Bring PostGIS to PostgreSQL on Alibaba Cloud (Part 1)

A Bit about PostGIS

Before we get our hands dirty let’s make sure that we understand the terms that appear in this tutorial:

Why Use PostGIS? What Are Its Advantages?

PostGIS is one of the most reliable open-source DBMS available currently, having been on the market for some time already. It hosts several advantages over other alternatives:

  • It has many useful spatial functions to search, analyze, convert and manage spatial data.
  • It has both vector and raster data support.

Prerequisites

For you to complete this tutorial, you’ll need to have the following:

  1. An ECS instance that is installed with Ubuntu 16.04. You can select your preferred region and configurations; this will not affect the outcome of the server setup.
  2. A root password for your server.
  3. An ApsaraDB RDS for PostgreSQL instance connected to your Ubuntu 16.04 instance.

Procedure

Installing PostgreSQL

For now, you will need to first begin with the PostgreSQL command line interface, which you will install PosegreSQL on our Alibaba Cloud ECS instance. You will later learn how to connect to your Apsara RDS for PostgreSQL.

$ sudo apt-get update$ sudo apt-get install -y postgresql postgresql-contrib

Connecting to ApsaraDB RDS for PostgreSQL

When you connect to an RDS instance through a client, choose to use an intranet or Internet address as follows:

  • Use an Internet IP address for the other situations.
  • Port: Refers to the port number of the RDS instance. If your application accesses the RDS instance through the intranet, enter the intranet port number of the RDS instance. If your application accesses the RDS instance through the Internet, enter the Internet port number of the RDS instance.
  • User: Refers to the initial account name of the RDS instance.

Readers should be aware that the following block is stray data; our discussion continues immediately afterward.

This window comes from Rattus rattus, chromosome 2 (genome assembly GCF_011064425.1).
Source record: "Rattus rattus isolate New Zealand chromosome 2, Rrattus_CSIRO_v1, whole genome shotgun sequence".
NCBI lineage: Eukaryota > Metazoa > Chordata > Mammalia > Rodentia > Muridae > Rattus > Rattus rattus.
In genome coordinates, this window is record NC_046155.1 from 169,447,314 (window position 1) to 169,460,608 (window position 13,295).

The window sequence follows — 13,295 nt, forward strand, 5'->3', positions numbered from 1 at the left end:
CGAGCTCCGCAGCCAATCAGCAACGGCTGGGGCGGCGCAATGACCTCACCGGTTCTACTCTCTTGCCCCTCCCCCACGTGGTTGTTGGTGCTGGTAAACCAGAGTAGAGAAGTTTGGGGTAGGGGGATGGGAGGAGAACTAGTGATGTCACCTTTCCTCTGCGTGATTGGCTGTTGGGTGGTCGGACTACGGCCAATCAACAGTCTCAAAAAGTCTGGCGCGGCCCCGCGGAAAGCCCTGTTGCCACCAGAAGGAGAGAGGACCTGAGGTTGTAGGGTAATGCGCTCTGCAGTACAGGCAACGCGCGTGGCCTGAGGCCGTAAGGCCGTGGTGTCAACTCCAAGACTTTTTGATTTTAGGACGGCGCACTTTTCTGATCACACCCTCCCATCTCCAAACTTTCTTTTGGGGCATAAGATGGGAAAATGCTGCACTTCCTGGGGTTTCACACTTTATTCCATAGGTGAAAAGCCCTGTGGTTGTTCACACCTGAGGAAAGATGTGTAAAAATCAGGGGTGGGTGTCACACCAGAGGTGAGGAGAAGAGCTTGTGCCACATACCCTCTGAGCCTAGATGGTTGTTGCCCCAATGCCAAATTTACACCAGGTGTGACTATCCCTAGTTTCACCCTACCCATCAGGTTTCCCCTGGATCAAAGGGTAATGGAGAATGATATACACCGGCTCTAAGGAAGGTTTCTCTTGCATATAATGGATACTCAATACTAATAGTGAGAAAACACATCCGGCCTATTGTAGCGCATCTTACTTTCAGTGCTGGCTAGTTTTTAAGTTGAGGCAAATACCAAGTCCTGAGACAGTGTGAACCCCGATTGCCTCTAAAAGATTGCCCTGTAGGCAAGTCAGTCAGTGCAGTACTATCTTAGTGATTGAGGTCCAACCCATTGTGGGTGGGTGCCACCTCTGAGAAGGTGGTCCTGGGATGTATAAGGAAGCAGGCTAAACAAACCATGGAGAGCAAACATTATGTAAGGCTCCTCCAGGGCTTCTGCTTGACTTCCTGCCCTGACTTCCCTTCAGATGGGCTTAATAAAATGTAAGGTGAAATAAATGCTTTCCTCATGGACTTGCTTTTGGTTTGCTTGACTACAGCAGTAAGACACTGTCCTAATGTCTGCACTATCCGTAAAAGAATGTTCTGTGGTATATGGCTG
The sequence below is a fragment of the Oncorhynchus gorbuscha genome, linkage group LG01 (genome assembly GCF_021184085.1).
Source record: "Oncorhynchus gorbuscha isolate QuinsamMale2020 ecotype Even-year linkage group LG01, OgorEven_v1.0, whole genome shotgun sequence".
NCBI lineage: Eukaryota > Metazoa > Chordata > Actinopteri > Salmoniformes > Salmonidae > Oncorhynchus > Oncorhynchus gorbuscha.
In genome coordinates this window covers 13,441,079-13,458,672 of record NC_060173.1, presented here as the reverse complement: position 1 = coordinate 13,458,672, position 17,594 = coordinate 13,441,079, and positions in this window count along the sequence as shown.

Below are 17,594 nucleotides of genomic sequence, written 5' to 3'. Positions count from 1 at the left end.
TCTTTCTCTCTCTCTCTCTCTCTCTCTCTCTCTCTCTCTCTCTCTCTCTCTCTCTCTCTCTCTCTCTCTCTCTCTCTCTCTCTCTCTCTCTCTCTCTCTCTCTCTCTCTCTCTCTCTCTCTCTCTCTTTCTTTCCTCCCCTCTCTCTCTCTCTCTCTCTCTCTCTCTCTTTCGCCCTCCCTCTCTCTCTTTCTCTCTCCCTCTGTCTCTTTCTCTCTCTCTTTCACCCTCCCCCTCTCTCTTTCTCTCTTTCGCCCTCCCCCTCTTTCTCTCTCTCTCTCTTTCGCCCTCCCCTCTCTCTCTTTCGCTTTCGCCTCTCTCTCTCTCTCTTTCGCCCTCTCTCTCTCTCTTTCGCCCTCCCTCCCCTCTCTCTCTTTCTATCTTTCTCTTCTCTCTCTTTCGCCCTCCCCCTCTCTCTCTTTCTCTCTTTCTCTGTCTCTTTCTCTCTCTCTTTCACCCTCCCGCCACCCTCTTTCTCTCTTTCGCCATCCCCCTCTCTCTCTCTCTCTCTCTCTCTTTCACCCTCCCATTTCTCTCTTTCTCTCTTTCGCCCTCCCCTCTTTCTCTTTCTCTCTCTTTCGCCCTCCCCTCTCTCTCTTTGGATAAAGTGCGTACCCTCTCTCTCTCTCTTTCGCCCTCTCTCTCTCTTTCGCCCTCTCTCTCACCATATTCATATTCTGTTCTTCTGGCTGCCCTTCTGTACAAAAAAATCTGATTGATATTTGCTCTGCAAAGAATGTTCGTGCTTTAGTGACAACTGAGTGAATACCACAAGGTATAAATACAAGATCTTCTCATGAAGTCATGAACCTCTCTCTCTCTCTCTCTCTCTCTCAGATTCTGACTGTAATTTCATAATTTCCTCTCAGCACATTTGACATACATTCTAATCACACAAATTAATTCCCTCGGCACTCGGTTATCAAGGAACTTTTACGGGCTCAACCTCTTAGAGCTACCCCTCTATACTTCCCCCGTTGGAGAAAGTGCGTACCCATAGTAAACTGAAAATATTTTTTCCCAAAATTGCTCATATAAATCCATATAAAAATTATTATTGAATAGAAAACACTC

• Password: Refers to the password of the initial account name of the RDS instance.

Installing PostGIS

Now install PostGIS in the database server. Run the following command:

$ sudo apt-get install -y postgis postgresql-9.5-postgis-2.2

Install Geospatial Libraries

We will be installing a special tool that is part of PostGIS’S infrastructure, a library known as Geospatial Data Abstraction Library (GDAL). It will allow us to covert spatial data from one form to another and to transform and re-project raster data files. You can use this command to install the tool:

$ sudo apt-get install binutils libproj-dev gdal-bin`
GDAL 1.11.3, released 2015/09/16

Create a Spatial Database

Now that we have installed PostgreSQL with the PostGIS extension, we are ready to develop a spatial database. A spatial database allows you to be able to create geometric fields to store the geographic data (such as points, lines or polygons).

  • A line is represented by a set of x- and y-coordinate pairs that define a connected path through space.
  • A polygon is represented by a boundary consisting of several lines that form a closed loop, or more precisely a shape.
psql -h <your_host> -d mydatabase -U <your_user>